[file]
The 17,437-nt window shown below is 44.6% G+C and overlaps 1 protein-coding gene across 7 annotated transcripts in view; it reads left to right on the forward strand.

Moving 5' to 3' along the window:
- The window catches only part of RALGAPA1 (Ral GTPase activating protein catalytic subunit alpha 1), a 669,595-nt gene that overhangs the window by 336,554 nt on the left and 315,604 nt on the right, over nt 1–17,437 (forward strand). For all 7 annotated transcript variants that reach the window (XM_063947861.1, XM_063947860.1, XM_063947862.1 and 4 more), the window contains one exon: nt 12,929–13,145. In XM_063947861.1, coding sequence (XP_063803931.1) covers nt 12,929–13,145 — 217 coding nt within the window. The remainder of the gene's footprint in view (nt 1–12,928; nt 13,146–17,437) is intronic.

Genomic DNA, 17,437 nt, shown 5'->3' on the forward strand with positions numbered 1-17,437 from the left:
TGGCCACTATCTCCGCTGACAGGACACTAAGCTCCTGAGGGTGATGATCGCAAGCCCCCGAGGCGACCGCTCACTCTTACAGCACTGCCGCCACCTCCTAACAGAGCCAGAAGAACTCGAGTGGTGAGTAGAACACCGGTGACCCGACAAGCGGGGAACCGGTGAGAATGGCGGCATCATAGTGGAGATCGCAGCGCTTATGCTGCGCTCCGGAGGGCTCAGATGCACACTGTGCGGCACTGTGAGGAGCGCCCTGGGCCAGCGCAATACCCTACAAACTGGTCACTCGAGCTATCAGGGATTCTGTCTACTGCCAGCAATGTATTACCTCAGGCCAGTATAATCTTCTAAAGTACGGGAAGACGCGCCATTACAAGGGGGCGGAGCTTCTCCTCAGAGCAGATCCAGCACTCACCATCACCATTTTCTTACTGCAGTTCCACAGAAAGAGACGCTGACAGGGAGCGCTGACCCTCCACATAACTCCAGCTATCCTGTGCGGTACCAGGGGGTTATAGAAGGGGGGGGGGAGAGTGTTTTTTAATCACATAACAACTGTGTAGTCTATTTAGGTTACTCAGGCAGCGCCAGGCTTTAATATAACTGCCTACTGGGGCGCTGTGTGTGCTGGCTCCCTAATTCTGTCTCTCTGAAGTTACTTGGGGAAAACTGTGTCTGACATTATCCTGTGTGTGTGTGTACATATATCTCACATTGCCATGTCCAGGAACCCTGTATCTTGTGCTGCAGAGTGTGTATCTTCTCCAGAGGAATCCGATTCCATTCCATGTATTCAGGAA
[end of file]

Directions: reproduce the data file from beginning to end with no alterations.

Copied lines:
The 17,437-nt window shown below is 44.6% G+C and overlaps 1 protein-coding gene across 7 annotated transcripts in view; it reads left to right on the forward strand.

Moving 5' to 3' along the window:
- The window catches only part of RALGAPA1 (Ral GTPase activating protein catalytic subunit alpha 1), a 669,595-nt gene that overhangs the window by 336,554 nt on the left and 315,604 nt on the right, over nt 1–17,437 (forward strand). For all 7 annotated transcript variants that reach the window (XM_063947861.1, XM_063947860.1, XM_063947862.1 and 4 more), the window contains one exon: nt 12,929–13,145. In XM_063947861.1, coding sequence (XP_063803931.1) covers nt 12,929–13,145 — 217 coding nt within the window. The remainder of the gene's footprint in view (nt 1–12,928; nt 13,146–17,437) is intronic.

Genomic DNA, 17,437 nt, shown 5'->3' on the forward strand with positions numbered 1-17,437 from the left:
TGGCCACTATCTCCGCTGACAGGACACTAAGCTCCTGAGGGTGATGATCGCAAGCCCCCGAGGCGACCGCTCACTCTTACAGCACTGCCGCCACCTCCTAACAGAGCCAGAAGAACTCGAGTGGTGAGTAGAACACCGGTGACCCGACAAGCGGGGAACCGGTGAGAATGGCGGCATCATAGTGGAGATCGCAGCGCTTATGCTGCGCTCCGGAGGGCTCAGATGCACACTGTGCGGCACTGTGAGGAGCGCCCTGGGCCAGCGCAATACCCTACAAACTGGTCACTCGAGCTATCAGGGATTCTGTCTACTGCCAGCAATGTATTACCTCAGGCCAGTATAATCTTCTAAAGTACGGGAAGACGCGCCATTACAAGGGGGCGGAGCTTCTCCTCAGAGCAGATCCAGCACTCACCATCACCATTTTCTTACTGCAGTTCCACAGAAAGAGACGCTGACAGGGAGCGCTGACCCTCCACATAACTCCAGCTATCCTGTGCGGTACCAGGGGGTTATAGAAGGGGGGGGGGAGAGTGTTTTTTAATCACATAACAACTGTGTAGTCTATTTAGGTTACTCAGGCAGCGCCAGGCTTTAATATAACTGCCTACTGGGGCGCTGTGTGTGCTGGCTCCCTAATTCTGTCTCTCTGAAGTTACTTGGGGAAAACTGTGTCTGACATTATCCTGTGTGTGTGTGTACATATATCTCACATTGCCATGTCCAGGAACCCTGTATCTTGTGCTGCAGAGTGTGTATCTTCTCCAGAGGAATCCGATTCCATTCCATGTATTCAGGAA